Car Sales Could Stall If US Drives Over the Cliff

Car Sales Could Stall If US Drives Over the Cliff

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The resurrected auto industry is cruising along, racking up big sales, and seemingly oblivious to the fears of many economists and business executives that economic uncertainty will dampen consumer spending. In September, the auto industry enjoyed its highest volume of sales of cars, trucks and SUVs in the past four years, The New York Times’ Bill Vlasic reports.

The monthly sales rate equaled about 14.9 million vehicles on an annualized basis. While  auto executives are thrilled and  optimistic, Detroit Free Press’ John Gallagher reports that  some industry officials and experts are hesitant to break out the champagne just yet. They warn that  unless Congress and the Obama administration reach a deal to avert the fiscal cliff during a post-election session of Congress, the industry’s remarkable recovery could be stunted.

On Tuesday, Robert Dye, chief economist for Comerica Bank, told clients that the failure of Congress and the president to begin controlling the $6 trillion national debt would be enough to cause a new recession in 2013. “The failure to resolve key public fiscal challenges threatens to drag down the U.S. economy…and soften the recovery,” he said.

While words like “devastating” and “drastic” are being used to describe automatic cuts to the military, American audiences aren’t the only ones listening to the dramatic hyperbole, and international leaders are taking note. Time Magazine’s Peter Singer writes that with lawmakers, administration officials and special interest groups utilizing dramatic hyperbole to warn against sequestration, “We may be doing a different kind of disservice to U.S. security.”

“We hear these statements and have deep, deep concern about what it means for us,” a senior Korean leader said at a  Brookings Institution engagement in Washington earlier this year. “One can reasonably conclude that if you don’t want to ‘invite aggression’ then the best tactic is not to go about screaming to the world that you expect to be weak and ‘toothless.’” Read more at Time

With members of Congress busy campaigning back home and no serious ongoing budget and tax talks,  some experts predict Congress will make short-term fixes during the lame duck session.  They will likely try to buy time to either postpone or blunt the effects of deep automatic cuts in defense and domestic programs set to take place in early January.   The National Journal’s Sarah Sorcher reports that 79 percent of National Journal’s National Security Insiders believe Congress will punt sequestration for several months.  “Punting seems to be the favorite sport of congressmen these days,” one Insider said. “The best Congress will be able to do is to move the goal posts and leave any solution to the next Congress and administration.”  Read more at The National Journal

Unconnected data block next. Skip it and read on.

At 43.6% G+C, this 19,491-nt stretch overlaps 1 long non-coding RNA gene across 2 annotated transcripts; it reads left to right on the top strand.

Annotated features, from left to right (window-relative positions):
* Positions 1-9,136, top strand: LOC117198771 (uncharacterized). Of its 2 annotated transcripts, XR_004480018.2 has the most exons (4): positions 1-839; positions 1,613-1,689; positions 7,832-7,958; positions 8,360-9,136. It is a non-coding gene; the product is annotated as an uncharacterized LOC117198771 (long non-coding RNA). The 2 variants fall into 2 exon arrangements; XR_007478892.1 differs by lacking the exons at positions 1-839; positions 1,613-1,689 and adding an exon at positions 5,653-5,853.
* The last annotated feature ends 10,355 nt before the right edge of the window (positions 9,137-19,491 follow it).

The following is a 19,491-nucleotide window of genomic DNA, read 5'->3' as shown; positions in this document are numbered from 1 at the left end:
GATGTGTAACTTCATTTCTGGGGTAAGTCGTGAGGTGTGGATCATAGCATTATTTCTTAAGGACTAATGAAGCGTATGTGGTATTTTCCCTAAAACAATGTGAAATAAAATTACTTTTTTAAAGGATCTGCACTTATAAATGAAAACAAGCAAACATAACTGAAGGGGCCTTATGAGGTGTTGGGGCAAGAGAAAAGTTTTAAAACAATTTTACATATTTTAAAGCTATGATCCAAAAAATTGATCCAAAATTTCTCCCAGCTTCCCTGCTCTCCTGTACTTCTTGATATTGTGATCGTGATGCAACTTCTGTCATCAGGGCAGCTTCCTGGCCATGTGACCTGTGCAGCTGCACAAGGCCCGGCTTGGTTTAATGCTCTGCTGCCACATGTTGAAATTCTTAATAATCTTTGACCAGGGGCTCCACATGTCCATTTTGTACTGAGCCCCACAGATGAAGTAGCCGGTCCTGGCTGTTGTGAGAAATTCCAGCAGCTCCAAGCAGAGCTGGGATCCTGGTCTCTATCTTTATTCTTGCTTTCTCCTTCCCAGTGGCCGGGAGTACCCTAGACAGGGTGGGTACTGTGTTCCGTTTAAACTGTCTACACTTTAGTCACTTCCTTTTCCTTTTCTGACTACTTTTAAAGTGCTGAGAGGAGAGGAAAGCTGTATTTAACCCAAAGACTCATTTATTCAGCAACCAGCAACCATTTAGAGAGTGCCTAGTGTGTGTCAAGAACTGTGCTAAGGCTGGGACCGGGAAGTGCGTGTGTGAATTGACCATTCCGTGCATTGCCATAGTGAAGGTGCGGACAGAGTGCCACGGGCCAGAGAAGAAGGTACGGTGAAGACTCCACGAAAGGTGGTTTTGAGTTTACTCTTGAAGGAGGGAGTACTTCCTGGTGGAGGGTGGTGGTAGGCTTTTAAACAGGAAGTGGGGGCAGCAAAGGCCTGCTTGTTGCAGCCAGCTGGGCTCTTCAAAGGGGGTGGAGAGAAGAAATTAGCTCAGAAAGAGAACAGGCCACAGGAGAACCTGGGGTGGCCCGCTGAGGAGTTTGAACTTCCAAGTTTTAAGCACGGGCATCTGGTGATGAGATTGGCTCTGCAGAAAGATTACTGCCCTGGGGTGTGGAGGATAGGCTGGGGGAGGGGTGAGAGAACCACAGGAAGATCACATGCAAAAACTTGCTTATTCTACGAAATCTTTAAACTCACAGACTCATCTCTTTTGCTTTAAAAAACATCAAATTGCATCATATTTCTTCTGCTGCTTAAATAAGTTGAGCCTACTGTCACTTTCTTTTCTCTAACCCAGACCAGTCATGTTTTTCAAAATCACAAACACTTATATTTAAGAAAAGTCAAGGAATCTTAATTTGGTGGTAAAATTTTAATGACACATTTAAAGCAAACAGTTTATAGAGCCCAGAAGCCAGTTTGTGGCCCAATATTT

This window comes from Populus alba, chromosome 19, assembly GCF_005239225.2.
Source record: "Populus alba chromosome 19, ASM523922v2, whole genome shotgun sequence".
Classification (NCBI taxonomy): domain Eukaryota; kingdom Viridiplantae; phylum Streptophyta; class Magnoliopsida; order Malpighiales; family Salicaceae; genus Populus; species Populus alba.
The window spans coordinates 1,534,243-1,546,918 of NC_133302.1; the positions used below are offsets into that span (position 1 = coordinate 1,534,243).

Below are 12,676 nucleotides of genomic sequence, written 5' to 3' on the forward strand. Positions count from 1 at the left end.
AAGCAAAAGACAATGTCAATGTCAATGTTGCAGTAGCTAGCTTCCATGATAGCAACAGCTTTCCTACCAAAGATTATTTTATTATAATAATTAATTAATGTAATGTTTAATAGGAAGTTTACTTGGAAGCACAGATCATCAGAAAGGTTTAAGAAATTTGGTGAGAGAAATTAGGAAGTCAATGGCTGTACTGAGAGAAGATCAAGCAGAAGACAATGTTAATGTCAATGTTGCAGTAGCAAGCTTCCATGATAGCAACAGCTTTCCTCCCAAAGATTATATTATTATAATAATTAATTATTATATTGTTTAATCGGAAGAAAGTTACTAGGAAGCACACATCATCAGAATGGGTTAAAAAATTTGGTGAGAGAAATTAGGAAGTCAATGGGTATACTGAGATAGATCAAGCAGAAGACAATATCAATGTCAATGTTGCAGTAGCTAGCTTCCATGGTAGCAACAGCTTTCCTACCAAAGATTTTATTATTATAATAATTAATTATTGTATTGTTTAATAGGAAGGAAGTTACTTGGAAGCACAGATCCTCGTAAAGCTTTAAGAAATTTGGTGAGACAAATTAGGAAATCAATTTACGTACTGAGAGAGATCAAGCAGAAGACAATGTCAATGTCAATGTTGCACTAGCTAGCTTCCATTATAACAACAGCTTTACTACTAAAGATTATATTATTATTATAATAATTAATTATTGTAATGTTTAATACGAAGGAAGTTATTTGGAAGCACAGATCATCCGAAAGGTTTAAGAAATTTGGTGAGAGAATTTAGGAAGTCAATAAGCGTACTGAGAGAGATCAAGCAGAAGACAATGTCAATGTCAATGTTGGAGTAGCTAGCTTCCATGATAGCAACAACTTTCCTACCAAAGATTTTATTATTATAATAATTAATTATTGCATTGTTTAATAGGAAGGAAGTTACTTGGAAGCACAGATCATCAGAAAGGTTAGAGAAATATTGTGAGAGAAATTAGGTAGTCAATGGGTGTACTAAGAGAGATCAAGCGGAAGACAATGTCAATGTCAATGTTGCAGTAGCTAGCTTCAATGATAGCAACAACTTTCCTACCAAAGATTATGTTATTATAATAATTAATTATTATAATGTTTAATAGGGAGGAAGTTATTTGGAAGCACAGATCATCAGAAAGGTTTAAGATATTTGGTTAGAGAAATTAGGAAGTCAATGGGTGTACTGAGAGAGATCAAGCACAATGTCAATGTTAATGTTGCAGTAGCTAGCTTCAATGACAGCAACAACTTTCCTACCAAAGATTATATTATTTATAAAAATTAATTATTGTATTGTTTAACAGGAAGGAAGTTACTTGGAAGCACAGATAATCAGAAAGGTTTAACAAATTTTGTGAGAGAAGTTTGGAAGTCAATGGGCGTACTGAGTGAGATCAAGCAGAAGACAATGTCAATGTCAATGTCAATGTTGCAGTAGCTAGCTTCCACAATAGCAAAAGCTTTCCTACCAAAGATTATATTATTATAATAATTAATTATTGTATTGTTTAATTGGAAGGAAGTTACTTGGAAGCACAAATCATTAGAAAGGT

New York University professor and economist Nouriel Roubini, nicknamed Dr. Doom for accurately predicting the financial crisis of 2008, continues to live up to his nickname.  He told Bloomberg’s Liz Capo McCormick and Tom Keene that even if Congress reaches a solution to avert the fiscal cliff, the U.S. economy will remain vulnerable to fiscal turmoil. “An accord by lawmakers that avoids the worst of the potential headwinds will probably still leave the economy open to disruption,” Roubini said.  Read more at

Things could be much worse on Wall Street if Congress simply kicks the can of sequestration  down the road.  The problem, according to Washington Update’s Andy Friedman, is that delaying the deadline with short-term fixes will cause heightened fears  among investors of another recession which could be very damaging and cause the markets to go “ballistic with uncertainty,” Friedman told the Wall Street Journal’s Tom Lauricella.  Read more at The Wall Street Journal

The“Gang of Six” senators who pledged last week in a letter that they will find a solution to avert a year-end financial crisis  has added two more members.  Politico’s John Bresnahan and Jake Shermin report that the new “Gang of Eight” Democrats and Republicans is planning a “secret” meeting next week to start assembling a deficit bargain before the end-of-year deadline.   Read more at Politico

While both President Obama and Mitt Romney  rarely miss an opportunity to shout out to veterans and military families on the campaign trail, neither candidate has offered many details on how he  might support military families in the event of a fiscal catastrophe in January.  Ron Astor, professor at the University of Southern California Los  Angeles, told CNN that the dearth  of proposals for military families is a “violation of our nation's promise and its social contract with the millions of brave warriors and their families.”  Read more at CNN

The Wall Street Journal’s Deborah Levine reported that currency analysts from European banking giant Societe General surveyed their clients and found that 55 percent of respondents said it would be very bad for the dollar if the U.S. government takes the country  over the fiscal cliff. “One respondent said letting U.S. tax and spending measures expire would sap too much growth in the near-term, outweighing the benefits of debt reduction and making it harder to pay down debt for some time.” Read more at The Wall Street Journal

Brianna Ehley is the former Washington Correspondent for The Fiscal Times. She is currently a reporter on Politico's health care team in Washington, D.C.